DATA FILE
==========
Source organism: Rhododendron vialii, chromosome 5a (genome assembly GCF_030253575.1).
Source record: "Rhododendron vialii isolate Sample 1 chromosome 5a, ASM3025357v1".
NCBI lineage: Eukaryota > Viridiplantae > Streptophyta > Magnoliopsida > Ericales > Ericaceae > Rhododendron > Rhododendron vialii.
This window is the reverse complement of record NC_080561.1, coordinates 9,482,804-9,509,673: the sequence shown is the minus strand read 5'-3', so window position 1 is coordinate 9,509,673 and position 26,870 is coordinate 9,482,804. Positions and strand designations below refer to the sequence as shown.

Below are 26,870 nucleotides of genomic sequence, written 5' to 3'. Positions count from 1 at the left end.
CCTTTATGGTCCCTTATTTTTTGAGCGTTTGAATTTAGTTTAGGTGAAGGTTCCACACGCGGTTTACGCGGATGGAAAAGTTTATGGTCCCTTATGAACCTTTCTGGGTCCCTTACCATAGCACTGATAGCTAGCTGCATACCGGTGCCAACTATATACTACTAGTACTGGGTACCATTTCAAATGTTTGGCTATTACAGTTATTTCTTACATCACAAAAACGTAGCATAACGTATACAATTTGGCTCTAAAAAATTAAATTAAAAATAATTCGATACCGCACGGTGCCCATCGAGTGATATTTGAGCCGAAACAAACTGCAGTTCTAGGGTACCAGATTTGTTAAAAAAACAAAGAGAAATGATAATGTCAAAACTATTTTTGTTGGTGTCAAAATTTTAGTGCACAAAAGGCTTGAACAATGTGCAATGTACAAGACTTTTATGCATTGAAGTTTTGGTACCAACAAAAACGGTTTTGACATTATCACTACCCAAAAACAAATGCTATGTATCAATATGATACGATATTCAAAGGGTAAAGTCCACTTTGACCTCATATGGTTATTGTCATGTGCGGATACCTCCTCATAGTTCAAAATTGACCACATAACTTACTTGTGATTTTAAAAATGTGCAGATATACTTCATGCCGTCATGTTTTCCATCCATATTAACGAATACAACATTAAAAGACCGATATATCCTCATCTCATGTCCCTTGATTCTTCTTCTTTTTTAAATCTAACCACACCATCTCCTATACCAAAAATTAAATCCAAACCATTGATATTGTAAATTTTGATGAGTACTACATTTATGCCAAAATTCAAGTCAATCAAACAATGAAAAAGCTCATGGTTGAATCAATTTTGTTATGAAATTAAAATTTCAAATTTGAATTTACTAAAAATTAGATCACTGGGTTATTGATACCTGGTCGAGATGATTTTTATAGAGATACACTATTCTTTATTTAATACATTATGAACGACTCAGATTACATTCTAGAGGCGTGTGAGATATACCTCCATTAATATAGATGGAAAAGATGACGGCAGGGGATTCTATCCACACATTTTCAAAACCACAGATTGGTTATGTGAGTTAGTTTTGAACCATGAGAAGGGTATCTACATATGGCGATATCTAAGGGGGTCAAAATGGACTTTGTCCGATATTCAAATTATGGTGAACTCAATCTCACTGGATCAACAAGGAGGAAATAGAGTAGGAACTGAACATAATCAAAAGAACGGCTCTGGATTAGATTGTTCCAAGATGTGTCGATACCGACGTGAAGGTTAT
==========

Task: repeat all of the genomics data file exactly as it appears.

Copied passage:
Source organism: Rhododendron vialii, chromosome 5a (genome assembly GCF_030253575.1).
Source record: "Rhododendron vialii isolate Sample 1 chromosome 5a, ASM3025357v1".
NCBI lineage: Eukaryota > Viridiplantae > Streptophyta > Magnoliopsida > Ericales > Ericaceae > Rhododendron > Rhododendron vialii.
This window is the reverse complement of record NC_080561.1, coordinates 9,482,804-9,509,673: the sequence shown is the minus strand read 5'-3', so window position 1 is coordinate 9,509,673 and position 26,870 is coordinate 9,482,804. Positions and strand designations below refer to the sequence as shown.

Below are 26,870 nucleotides of genomic sequence, written 5' to 3'. Positions count from 1 at the left end.
CCTTTATGGTCCCTTATTTTTTGAGCGTTTGAATTTAGTTTAGGTGAAGGTTCCACACGCGGTTTACGCGGATGGAAAAGTTTATGGTCCCTTATGAACCTTTCTGGGTCCCTTACCATAGCACTGATAGCTAGCTGCATACCGGTGCCAACTATATACTACTAGTACTGGGTACCATTTCAAATGTTTGGCTATTACAGTTATTTCTTACATCACAAAAACGTAGCATAACGTATACAATTTGGCTCTAAAAAATTAAATTAAAAATAATTCGATACCGCACGGTGCCCATCGAGTGATATTTGAGCCGAAACAAACTGCAGTTCTAGGGTACCAGATTTGTTAAAAAAACAAAGAGAAATGATAATGTCAAAACTATTTTTGTTGGTGTCAAAATTTTAGTGCACAAAAGGCTTGAACAATGTGCAATGTACAAGACTTTTATGCATTGAAGTTTTGGTACCAACAAAAACGGTTTTGACATTATCACTACCCAAAAACAAATGCTATGTATCAATATGATACGATATTCAAAGGGTAAAGTCCACTTTGACCTCATATGGTTATTGTCATGTGCGGATACCTCCTCATAGTTCAAAATTGACCACATAACTTACTTGTGATTTTAAAAATGTGCAGATATACTTCATGCCGTCATGTTTTCCATCCATATTAACGAATACAACATTAAAAGACCGATATATCCTCATCTCATGTCCCTTGATTCTTCTTCTTTTTTAAATCTAACCACACCATCTCCTATACCAAAAATTAAATCCAAACCATTGATATTGTAAATTTTGATGAGTACTACATTTATGCCAAAATTCAAGTCAATCAAACAATGAAAAAGCTCATGGTTGAATCAATTTTGTTATGAAATTAAAATTTCAAATTTGAATTTACTAAAAATTAGATCACTGGGTTATTGATACCTGGTCGAGATGATTTTTATAGAGATACACTATTCTTTATTTAATACATTATGAACGACTCAGATTACATTCTAGAGGCGTGTGAGATATACCTCCATTAATATAGATGGAAAAGATGACGGCAGGGGATTCTATCCACACATTTTCAAAACCACAGATTGGTTATGTGAGTTAGTTTTGAACCATGAGAAGGGTATCTACATATGGCGATATCTAAGGGGGTCAAAATGGACTTTGTCCGATATTCAAATTATGGTGAACTCAATCTCACTGGATCAACAAGGAGGAAATAGAGTAGGAACTGAACATAATCAAAAGAACGGCTCTGGATTAGATTGTTCCAAGATGTGTCGATACCGACGTGAAGGTTAT